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Off the Record: Oklahoma’s bermudagrass connection

By |  January 6, 2022 0 Comments
75 numeral (Photo: selim bekil / iStock / Getty Images / Getty Images Plus)

Photo: selim bekil / iStock / Getty Images / Getty Images Plus

In November, at the 75th Annual Turfgrass Conference, I presented a turfgrass research and extension history at Oklahoma State University to celebrate the past 75 years. There are several interesting facts that I learned while preparing my talk.

In 1946, a traveling group of industry professionals held the first Oklahoma Turfgrass Conference. Fred Grau, Ph.D., director of the USGA Green Section, and O.J. Noer, Ph.D., and William Daniels, Ph.D., traveled to Oklahoma.

Also, in 1946, Wayne Huffine, Ph.D., received his BS degree and MS degree in 1947 from Oklahoma Agriculture & Mechanical College. He was appointed assistant professor in the Agronomy Department. Regents renamed Oklahoma Agriculture & Mechanical College, or OAMC, to Oklahoma State University (OSU) in 1957.

In 1950, Huffine took a leave of absence to obtain a Ph.D. from Purdue University under William Daniel, Ph.D. In 1953, Huffine returned to OAMC and was a constant figure in the turfgrass program until his retirement in 1981.

In the 1960s, Jack Harlan, Ph.D., and Wayne Huffine, Ph.D., traveled worldwide and collected more than 700 bermudagrass genotypes. The USGA Green Section Research and Education Fund supported the evaluation of these selections for turf purposes.

In 1968, Charles Taliaferro, Ph.D., started as an assistant professor at OSU. Taliaferro received his BS degree in agronomy from OSU in 1962 and his Ph.D. from Texas A&M University in 1966. After graduation, Taliaferro worked for Glen Burton, Ph.D., in Tifton, Ga., as a USDA research geneticist. With Taliaferro’s assistance, Huffine started to select bermudagrass genotypes for seed production of turfgrass varieties. For my MS degree, I worked with bermudagrass genotypes that eventually produced Guymon seeded bermudagrass.

When Huffine retired, the university moved the turfgrass program from the Agronomy Department to the Horticulture and Landscape Architecture Department. In 1982, Doug Brede, Ph.D., was hired in the research and teaching position, and in 1983, Robert Green, Ph.D., became the turfgrass and nursery production extension specialist.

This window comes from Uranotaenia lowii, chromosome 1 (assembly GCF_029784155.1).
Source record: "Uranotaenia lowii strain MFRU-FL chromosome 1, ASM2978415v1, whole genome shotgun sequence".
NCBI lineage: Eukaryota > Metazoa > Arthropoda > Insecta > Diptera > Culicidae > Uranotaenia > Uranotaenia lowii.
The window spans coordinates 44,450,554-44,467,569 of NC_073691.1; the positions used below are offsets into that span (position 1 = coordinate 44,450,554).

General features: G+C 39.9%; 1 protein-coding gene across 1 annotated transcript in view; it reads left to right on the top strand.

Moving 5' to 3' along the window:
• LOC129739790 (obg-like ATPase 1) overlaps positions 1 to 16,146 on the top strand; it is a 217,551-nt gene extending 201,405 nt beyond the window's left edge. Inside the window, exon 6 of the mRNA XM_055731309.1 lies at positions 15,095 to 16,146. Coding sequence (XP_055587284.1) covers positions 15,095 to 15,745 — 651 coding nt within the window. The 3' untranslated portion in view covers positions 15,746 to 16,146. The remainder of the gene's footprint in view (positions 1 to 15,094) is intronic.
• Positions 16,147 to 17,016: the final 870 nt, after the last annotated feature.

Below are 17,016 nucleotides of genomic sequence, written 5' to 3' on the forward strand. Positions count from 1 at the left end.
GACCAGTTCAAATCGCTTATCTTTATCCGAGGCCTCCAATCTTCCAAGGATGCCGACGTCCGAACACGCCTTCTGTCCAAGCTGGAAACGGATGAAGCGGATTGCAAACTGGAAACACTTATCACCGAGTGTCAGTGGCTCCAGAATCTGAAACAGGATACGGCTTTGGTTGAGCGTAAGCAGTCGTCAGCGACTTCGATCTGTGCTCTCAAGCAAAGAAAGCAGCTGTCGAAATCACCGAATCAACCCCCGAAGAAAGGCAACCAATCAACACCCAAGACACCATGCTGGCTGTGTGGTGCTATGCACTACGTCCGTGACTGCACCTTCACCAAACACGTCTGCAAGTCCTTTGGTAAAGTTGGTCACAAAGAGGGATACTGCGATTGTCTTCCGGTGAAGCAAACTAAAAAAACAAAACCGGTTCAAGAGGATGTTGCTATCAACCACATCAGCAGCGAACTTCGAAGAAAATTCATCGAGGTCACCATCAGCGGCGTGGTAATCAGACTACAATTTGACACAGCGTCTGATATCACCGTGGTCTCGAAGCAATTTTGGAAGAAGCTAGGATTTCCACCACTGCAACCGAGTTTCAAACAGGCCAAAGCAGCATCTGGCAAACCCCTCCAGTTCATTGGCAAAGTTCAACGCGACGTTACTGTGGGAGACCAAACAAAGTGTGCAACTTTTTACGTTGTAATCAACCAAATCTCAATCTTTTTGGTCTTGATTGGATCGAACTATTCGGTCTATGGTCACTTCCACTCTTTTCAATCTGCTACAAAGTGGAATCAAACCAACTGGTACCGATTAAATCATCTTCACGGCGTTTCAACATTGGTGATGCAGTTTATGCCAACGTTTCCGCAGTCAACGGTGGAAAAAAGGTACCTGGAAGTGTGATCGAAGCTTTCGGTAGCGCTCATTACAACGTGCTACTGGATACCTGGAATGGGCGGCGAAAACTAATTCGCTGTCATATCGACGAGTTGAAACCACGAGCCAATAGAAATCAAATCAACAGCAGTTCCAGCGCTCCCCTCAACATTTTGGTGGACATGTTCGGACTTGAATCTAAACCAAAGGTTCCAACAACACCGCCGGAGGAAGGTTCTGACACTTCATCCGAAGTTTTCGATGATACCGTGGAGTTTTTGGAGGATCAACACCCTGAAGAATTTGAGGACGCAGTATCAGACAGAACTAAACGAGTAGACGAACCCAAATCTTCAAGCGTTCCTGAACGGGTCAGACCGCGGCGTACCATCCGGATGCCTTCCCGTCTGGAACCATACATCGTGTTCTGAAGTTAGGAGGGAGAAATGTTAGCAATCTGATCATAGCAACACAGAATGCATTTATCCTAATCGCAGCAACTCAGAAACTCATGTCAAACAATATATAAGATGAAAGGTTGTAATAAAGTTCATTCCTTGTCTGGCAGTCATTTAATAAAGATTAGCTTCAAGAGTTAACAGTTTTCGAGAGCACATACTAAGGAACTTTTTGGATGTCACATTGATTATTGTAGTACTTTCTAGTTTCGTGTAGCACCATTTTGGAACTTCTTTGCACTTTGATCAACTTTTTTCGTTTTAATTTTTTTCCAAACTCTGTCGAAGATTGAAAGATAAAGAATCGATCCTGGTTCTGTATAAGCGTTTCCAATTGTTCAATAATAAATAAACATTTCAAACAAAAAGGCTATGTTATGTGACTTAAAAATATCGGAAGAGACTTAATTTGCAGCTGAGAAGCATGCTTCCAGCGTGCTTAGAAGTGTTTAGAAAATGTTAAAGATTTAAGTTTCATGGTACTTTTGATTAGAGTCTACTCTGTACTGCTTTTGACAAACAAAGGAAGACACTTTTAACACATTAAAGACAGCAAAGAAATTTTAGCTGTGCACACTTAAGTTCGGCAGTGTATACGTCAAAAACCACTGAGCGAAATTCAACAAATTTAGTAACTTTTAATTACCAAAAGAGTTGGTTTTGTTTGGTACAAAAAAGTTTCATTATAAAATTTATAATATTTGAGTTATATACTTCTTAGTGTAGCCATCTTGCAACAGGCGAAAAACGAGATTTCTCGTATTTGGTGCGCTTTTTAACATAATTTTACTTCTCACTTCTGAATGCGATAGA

Green left in 1984, and I became the state turfgrass extension specialist in 1985. In 1986, Taliaferro and Brede received a USGA grant to develop cold-hardy, seeded bermudagrass varieties. The USGA support helped to give the turfgrass breeding program an extra push. However, in the fall of 1986, Brede left OSU for a breeding position with Jacklin Seed Co.

Jeff Anderson, Ph.D., came to OSU in 1987 and started controlled growth chamber experiments on low-temperature tolerance of bermudagrass. The USGA increased funding in 1989 to include vegetative bermudagrass, and the Oklahoma Advancement for Science and Technology provided matching funds.

By 1990, the bermudagrass breeding program was well on its way to developing new hybrids between African bermudagrass and common bermudagrass. There was also an increased effort to find better bermudagrass tolerance to spring dead spot.

Dennis Martin, Ph.D., arrived in 1990 and played a crucial role in evaluating Taliferro’s promising experimental bermudagrasses for the golf course and sports fields. Nathan Walker, Ph.D., provided expertise on spring dead spot biology and screening.

The list of successful OSU bermudagrasses include seeded varieties Riviera and Yukon and vegetative cultivars Midlawn, Midfield, Patriot, Latitude 36 and Northbridge.

After Taliaferro retired in 2006, Yanqi Wu, Ph.D., has coordinated the bermudagrass breeding program. Tahoma 31 is the latest bermudagrass released by the OSU program. Additional shade research is underway by Charles Fontanier, Ph.D., who arrived at OSU in 2010.

Grau’s traveling group of professionals to the first Oklahoma Turfgrass Conference and Huffine’s decision to pursue a turfgrass career kicked off Oklahoma’s turfgrass science and management program. Harlan and Huffine’s world collection of bermudagrass and subsequent funding by the USGA created a new direction of bermudagrass breeding for the Transition Zone. The USGA provided valuable vision and support.

About the Author:

Sarah Webb is Golfdom's managing editor. She holds a bachelor’s degree from Wittenberg University, where she studied journalism and Spanish. Prior to her role at Golfdom, Sarah was an intern for Cleveland Magazine and a writing tutor.


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